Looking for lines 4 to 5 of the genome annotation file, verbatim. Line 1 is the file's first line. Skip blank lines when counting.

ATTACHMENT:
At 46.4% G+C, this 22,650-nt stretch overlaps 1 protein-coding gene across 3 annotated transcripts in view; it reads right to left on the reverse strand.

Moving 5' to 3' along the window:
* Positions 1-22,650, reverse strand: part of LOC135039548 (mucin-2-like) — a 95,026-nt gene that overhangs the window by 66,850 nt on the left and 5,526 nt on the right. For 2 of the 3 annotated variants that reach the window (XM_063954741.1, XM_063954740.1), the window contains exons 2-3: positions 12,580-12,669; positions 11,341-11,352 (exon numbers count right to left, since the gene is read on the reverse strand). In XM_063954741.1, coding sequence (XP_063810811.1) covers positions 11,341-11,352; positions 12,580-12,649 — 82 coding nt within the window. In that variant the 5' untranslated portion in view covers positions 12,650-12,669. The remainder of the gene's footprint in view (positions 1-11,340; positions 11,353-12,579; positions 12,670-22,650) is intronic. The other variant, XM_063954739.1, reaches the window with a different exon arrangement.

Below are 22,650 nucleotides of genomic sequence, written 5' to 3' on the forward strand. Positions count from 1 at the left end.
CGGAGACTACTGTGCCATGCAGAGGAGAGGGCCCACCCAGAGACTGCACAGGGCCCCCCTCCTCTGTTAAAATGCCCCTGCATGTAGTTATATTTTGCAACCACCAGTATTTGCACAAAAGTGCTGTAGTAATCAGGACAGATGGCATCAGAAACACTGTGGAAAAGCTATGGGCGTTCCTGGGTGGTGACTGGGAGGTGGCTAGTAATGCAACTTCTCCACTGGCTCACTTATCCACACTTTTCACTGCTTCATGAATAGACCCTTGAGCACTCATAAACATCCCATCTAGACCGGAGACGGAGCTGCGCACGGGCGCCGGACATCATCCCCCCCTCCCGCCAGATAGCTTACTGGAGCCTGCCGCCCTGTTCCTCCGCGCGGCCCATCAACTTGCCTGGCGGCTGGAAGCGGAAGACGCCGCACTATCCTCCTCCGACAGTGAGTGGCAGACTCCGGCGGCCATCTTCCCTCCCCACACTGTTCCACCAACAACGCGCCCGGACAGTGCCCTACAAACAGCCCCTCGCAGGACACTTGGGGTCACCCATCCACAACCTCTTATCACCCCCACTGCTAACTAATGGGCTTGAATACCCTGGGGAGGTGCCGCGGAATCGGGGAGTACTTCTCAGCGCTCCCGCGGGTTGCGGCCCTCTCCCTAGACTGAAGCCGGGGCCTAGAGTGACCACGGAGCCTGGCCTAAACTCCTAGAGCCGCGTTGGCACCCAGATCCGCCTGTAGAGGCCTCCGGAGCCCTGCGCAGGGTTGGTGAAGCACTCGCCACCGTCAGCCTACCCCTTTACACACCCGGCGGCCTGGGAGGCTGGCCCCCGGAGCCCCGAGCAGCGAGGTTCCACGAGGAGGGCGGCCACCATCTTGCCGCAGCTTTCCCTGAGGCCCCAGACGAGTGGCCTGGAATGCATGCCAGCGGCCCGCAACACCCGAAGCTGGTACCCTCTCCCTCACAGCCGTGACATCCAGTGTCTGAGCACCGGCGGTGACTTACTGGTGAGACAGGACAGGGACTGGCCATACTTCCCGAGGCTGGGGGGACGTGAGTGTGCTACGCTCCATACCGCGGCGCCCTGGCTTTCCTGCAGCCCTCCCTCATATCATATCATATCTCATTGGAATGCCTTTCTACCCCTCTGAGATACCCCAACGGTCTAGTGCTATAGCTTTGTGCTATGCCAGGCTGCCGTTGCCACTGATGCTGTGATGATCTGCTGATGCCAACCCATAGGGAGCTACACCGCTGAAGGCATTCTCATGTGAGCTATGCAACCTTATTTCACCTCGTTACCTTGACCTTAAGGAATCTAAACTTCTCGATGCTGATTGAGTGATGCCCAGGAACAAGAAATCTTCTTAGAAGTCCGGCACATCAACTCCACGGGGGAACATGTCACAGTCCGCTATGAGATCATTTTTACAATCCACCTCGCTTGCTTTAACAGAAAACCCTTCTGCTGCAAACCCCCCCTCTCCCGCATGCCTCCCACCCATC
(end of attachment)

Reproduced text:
Below are 22,650 nucleotides of genomic sequence, written 5' to 3' on the forward strand. Positions count from 1 at the left end.
CGGAGACTACTGTGCCATGCAGAGGAGAGGGCCCACCCAGAGACTGCACAGGGCCCCCCTCCTCTGTTAAAATGCCCCTGCATGTAGTTATATTTTGCAACCACCAGTATTTGCACAAAAGTGCTGTAGTAATCAGGACAGATGGCATCAGAAACACTGTGGAAAAGCTATGGGCGTTCCTGGGTGGTGACTGGGAGGTGGCTAGTAATGCAACTTCTCCACTGGCTCACTTATCCACACTTTTCACTGCTTCATGAATAGACCCTTGAGCACTCATAAACATCCCATCTAGACCGGAGACGGAGCTGCGCACGGGCGCCGGACATCATCCCCCCCTCCCGCCAGATAGCTTACTGGAGCCTGCCGCCCTGTTCCTCCGCGCGGCCCATCAACTTGCCTGGCGGCTGGAAGCGGAAGACGCCGCACTATCCTCCTCCGACAGTGAGTGGCAGACTCCGGCGGCCATCTTCCCTCCCCACACTGTTCCACCAACAACGCGCCCGGACAGTGCCCTACAAACAGCCCCTCGCAGGACACTTGGGGTCACCCATCCACAACCTCTTATCACCCCCACTGCTAACTAATGGGCTTGAATACCCTGGGGAGGTGCCGCGGAATCGGGGAGTACTTCTCAGCGCTCCCGCGGGTTGCGGCCCTCTCCCTAGACTGAAGCCGGGGCCTAGAGTGACCACGGAGCCTGGCCTAAACTCCTAGAGCCGCGTTGGCACCCAGATCCGCCTGTAGAGGCCTCCGGAGCCCTGCGCAGGGTTGGTGAAGCACTCGCCACCGTCAGCCTACCCCTTTACACACCCGGCGGCCTGGGAGGCTGGCCCCCGGAGCCCCGAGCAGCGAGGTTCCACGAGGAGGGCGGCCACCATCTTGCCGCAGCTTTCCCTGAGGCCCCAGACGAGTGGCCTGGAATGCATGCCAGCGGCCCGCAACACCCGAAGCTGGTACCCTCTCCCTCACAGCCGTGACATCCAGTGTCTGAGCACCGGCGGTGACTTACTGGTGAGACAGGACAGGGACTGGCCATACTTCCCGAGGCTGGGGGGACGTGAGTGTGCTACGCTCCATACCGCGGCGCCCTGGCTTTCCTGCAGCCCTCCCTCATATCATATCATATCTCATTGGAATGCCTTTCTACCCCTCTGAGATACCCCAACGGTCTAGTGCTATAGCTTTGTGCTATGCCAGGCTGCCGTTGCCACTGATGCTGTGATGATCTGCTGATGCCAACCCATAGGGAGCTACACCGCTGAAGGCATTCTCATGTGAGCTATGCAACCTTATTTCACCTCGTTACCTTGACCTTAAGGAATCTAAACTTCTCGATGCTGATTGAGTGATGCCCAGGAACAAGAAATCTTCTTAGAAGTCCGGCACATCAACTCCACGGGGGAACATGTCACAGTCCGCTATGAGATCATTTTTACAATCCACCTCGCTTGCTTTAACAGAAAACCCTTCTGCTGCAAACCCCCCCTCTCCCGCATGCCTCCCACCCATC